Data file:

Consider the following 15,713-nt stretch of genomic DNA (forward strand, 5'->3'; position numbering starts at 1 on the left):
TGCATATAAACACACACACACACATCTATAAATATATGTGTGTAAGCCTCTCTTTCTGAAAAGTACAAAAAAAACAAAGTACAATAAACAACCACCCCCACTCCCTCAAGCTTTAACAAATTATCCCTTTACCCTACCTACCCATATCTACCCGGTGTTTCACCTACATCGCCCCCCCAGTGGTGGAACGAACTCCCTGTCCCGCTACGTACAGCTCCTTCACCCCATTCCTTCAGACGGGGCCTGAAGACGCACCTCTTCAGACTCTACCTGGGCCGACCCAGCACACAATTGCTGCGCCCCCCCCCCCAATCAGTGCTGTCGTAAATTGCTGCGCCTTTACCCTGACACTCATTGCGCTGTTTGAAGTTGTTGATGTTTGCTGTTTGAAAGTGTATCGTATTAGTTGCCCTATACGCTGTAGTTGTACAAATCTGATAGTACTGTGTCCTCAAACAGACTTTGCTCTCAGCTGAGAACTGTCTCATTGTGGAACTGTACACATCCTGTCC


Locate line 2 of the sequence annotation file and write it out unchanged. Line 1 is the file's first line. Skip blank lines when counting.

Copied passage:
TGCATATAAACACACACACACACATCTATAAATATATGTGTGTAAGCCTCTCTTTCTGAAAAGTACAAAAAAAACAAAGTACAATAAACAACCACCCCCACTCCCTCAAGCTTTAACAAATTATCCCTTTACCCTACCTACCCATATCTACCCGGTGTTTCACCTACATCGCCCCCCCAGTGGTGGAACGAACTCCCTGTCCCGCTACGTACAGCTCCTTCACCCCATTCCTTCAGACGGGGCCTGAAGACGCACCTCTTCAGACTCTACCTGGGCCGACCCAGCACACAATTGCTGCGCCCCCCCCCCCAATCAGTGCTGTCGTAAATTGCTGCGCCTTTACCCTGACACTCATTGCGCTGTTTGAAGTTGTTGATGTTTGCTGTTTGAAAGTGTATCGTATTAGTTGCCCTATACGCTGTAGTTGTACAAATCTGATAGTACTGTGTCCTCAAACAGACTTTGCTCTCAGCTGAGAACTGTCTCATTGTGGAACTGTACACATCCTGTCC